(Pictured: Graham Rich)
America will either get us out of our malaise or not. China will either drag us back into problem territory or not. The yield play of the past six years may be over or not. It was difficult to get a handle on market trends at last week’s Portfolio Construction Summit.
The toughest job at the summit, to defend the role of bonds in current asset allocation, was ably handed by PIMCO’s acting chief executive in Australia, portfolio manager Rob Mead. He argued that, with a yield of about 2 per cent, bonds represented cheap insurance against the next big catastrophe.
Last year was a bad year for bonds. They returned, however, 2-2.25 per cent, which basically preserved real wealth. There was a massive opportunity cost, of course, but Mead argued that that was 2007-style thinking.
“Building any portfolio you have to focus on your highest conviction ideas but you also have to beware of eliminating the drivers which will protect the portfolio. You have to consider the alternative scenarios in addition to, not instead of, the trends.”
He said that the tapering of Quantitative Easing, which was the theme of the conference, should be seen in the context of a stronger US.
“It’s positive for equities and challenging for fixed income,” Mead said. “But there are opportunities in fixed income… You should be unconstrained.”
The biggest risk for the market was an unexpected bout of inflation and a more challenging cost environment for companies. This could be triggered by another commodities spike, for instance.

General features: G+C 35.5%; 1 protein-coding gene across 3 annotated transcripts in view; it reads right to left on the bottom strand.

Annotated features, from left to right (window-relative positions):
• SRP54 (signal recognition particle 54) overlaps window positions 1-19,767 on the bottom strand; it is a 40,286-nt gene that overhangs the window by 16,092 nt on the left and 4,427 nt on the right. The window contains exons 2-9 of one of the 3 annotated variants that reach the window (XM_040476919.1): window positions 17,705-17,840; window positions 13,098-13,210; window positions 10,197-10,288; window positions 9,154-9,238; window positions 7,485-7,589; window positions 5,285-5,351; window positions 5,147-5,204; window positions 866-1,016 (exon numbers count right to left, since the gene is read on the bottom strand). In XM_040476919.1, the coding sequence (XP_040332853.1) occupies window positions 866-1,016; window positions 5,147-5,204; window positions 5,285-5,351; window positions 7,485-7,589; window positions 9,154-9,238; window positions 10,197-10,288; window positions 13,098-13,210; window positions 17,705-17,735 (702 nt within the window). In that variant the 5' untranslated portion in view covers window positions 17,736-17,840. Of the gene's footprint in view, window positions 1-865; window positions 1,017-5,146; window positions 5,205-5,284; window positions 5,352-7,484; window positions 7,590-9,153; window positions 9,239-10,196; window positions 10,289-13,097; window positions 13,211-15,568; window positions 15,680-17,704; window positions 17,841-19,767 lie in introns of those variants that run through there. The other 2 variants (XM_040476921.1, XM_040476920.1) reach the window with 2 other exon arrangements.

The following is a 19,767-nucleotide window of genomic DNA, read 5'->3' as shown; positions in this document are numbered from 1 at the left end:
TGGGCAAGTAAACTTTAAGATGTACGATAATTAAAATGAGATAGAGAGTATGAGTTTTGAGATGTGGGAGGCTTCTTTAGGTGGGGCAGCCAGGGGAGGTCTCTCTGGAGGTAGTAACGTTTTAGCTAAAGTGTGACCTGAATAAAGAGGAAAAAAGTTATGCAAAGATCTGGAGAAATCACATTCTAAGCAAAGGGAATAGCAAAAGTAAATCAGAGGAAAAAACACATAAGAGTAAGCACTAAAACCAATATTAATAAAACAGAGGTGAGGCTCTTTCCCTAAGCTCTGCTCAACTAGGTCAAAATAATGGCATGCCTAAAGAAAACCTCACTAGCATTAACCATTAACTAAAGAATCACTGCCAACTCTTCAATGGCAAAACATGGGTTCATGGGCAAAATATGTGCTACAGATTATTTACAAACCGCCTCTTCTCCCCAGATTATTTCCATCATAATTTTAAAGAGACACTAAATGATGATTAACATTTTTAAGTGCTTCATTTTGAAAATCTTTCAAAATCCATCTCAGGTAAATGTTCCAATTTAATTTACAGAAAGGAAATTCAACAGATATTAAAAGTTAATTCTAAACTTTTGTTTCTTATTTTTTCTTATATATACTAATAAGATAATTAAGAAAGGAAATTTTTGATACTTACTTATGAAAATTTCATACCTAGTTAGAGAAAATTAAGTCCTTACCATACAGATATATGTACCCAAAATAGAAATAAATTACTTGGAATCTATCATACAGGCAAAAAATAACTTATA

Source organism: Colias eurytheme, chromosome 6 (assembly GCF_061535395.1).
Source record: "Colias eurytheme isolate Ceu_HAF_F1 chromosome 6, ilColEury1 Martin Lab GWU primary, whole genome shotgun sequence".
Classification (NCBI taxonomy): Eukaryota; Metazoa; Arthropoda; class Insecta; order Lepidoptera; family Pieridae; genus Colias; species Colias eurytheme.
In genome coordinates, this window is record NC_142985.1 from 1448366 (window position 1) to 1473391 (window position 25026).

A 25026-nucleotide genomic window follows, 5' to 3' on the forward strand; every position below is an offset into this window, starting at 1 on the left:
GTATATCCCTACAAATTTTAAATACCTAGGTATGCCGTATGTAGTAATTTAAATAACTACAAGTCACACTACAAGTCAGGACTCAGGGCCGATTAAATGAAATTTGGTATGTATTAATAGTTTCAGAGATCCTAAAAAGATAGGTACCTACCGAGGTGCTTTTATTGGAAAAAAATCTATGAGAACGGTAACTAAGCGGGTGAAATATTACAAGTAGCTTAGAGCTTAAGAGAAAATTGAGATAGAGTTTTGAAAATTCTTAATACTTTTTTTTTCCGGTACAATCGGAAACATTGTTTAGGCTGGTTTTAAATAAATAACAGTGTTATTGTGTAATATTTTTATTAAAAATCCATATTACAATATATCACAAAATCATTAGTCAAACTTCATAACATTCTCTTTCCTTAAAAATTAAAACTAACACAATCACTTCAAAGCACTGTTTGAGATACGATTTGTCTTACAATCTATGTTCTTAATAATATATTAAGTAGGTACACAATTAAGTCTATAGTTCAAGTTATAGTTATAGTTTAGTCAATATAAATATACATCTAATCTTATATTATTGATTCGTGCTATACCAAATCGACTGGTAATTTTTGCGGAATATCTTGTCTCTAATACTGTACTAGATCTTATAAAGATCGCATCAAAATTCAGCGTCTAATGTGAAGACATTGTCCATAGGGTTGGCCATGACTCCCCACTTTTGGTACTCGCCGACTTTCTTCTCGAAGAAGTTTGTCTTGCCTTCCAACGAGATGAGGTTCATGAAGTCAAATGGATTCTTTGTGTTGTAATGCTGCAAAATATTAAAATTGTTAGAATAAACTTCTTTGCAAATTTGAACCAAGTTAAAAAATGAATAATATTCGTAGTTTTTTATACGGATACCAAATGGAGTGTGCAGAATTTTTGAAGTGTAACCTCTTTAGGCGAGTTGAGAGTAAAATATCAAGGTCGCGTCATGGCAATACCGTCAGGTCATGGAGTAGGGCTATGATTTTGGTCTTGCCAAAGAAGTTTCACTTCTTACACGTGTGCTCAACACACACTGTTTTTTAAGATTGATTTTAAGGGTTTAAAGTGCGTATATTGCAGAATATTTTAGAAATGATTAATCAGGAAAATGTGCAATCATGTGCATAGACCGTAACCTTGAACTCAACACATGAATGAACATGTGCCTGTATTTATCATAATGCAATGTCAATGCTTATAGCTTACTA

The summit was rapid-paced, with 18 speakers allowed just 20 minutes each during the day to state their views on the likely scenario going forward. Graham Rich, the director and publisher of Portfolio Construction Forum, questioned whether there would be a ‘great escape’ from Quantitative Easing. The consensus seemed to be that this year was going to be more difficult than last. But that’s about all the speakers agreed on.
The two big wild cards are America and China. The audience was reminded, too, that even if you had a strong view on economic growth in the first and second-largest economies, this does not necessarily mean markets will be positive.
Nick Bullman, the founder of CheckRisk, a UK-based risk consulting firm, said the perception of risk at the moment was very low. It should be a lot higher. “Investors have abrogated their responsibility to the central banks,” he said.
Bullman, who always tries to point out opportunities when he analyses risks, said that what happens to US interest rates would dictate what happened on a global basis.
“QE has pushed up financial asset prices but done nothing for the velocity of money,” Bullman said. “So, for me, QE hasn’t worked. Total debt has not declined. Government debt has increased and household debt has gone down… Investors are overpaying for liquidity and yield.”
He said that CheckRisk advised on about US$56 billion of risk assets (for pension funds and other investors) and they had an average level of cash of about 2 per cent. This was “way too low”. It should be 8-10 per cent.